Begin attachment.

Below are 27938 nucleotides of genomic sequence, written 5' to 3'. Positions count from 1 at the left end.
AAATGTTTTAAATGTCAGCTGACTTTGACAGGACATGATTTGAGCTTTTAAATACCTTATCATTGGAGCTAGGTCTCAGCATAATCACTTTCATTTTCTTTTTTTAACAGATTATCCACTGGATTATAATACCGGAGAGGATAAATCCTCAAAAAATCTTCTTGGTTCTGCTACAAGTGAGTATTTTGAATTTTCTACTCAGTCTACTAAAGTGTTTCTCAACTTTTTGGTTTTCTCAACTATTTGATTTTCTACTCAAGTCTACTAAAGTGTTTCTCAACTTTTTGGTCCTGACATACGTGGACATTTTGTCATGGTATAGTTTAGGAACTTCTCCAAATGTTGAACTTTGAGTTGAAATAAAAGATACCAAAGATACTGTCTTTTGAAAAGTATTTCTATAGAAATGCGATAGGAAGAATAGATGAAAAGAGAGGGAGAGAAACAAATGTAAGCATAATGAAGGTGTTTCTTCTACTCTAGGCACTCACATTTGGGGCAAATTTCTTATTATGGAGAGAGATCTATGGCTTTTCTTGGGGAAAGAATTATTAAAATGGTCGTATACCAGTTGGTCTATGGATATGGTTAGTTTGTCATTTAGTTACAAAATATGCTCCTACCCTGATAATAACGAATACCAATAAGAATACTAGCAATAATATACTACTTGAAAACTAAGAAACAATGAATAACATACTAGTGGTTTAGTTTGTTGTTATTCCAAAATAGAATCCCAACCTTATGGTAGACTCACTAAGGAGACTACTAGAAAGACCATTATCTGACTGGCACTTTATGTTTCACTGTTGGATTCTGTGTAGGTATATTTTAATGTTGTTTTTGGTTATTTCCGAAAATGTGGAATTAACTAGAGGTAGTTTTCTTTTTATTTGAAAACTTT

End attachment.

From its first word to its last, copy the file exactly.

Below are 27938 nucleotides of genomic sequence, written 5' to 3'. Positions count from 1 at the left end.
AAATGTTTTAAATGTCAGCTGACTTTGACAGGACATGATTTGAGCTTTTAAATACCTTATCATTGGAGCTAGGTCTCAGCATAATCACTTTCATTTTCTTTTTTTAACAGATTATCCACTGGATTATAATACCGGAGAGGATAAATCCTCAAAAAATCTTCTTGGTTCTGCTACAAGTGAGTATTTTGAATTTTCTACTCAGTCTACTAAAGTGTTTCTCAACTTTTTGGTTTTCTCAACTATTTGATTTTCTACTCAAGTCTACTAAAGTGTTTCTCAACTTTTTGGTCCTGACATACGTGGACATTTTGTCATGGTATAGTTTAGGAACTTCTCCAAATGTTGAACTTTGAGTTGAAATAAAAGATACCAAAGATACTGTCTTTTGAAAAGTATTTCTATAGAAATGCGATAGGAAGAATAGATGAAAAGAGAGGGAGAGAAACAAATGTAAGCATAATGAAGGTGTTTCTTCTACTCTAGGCACTCACATTTGGGGCAAATTTCTTATTATGGAGAGAGATCTATGGCTTTTCTTGGGGAAAGAATTATTAAAATGGTCGTATACCAGTTGGTCTATGGATATGGTTAGTTTGTCATTTAGTTACAAAATATGCTCCTACCCTGATAATAACGAATACCAATAAGAATACTAGCAATAATATACTACTTGAAAACTAAGAAACAATGAATAACATACTAGTGGTTTAGTTTGTTGTTATTCCAAAATAGAATCCCAACCTTATGGTAGACTCACTAAGGAGACTACTAGAAAGACCATTATCTGACTGGCACTTTATGTTTCACTGTTGGATTCTGTGTAGGTATATTTTAATGTTGTTTTTGGTTATTTCCGAAAATGTGGAATTAACTAGAGGTAGTTTTCTTTTTATTTGAAAACTTT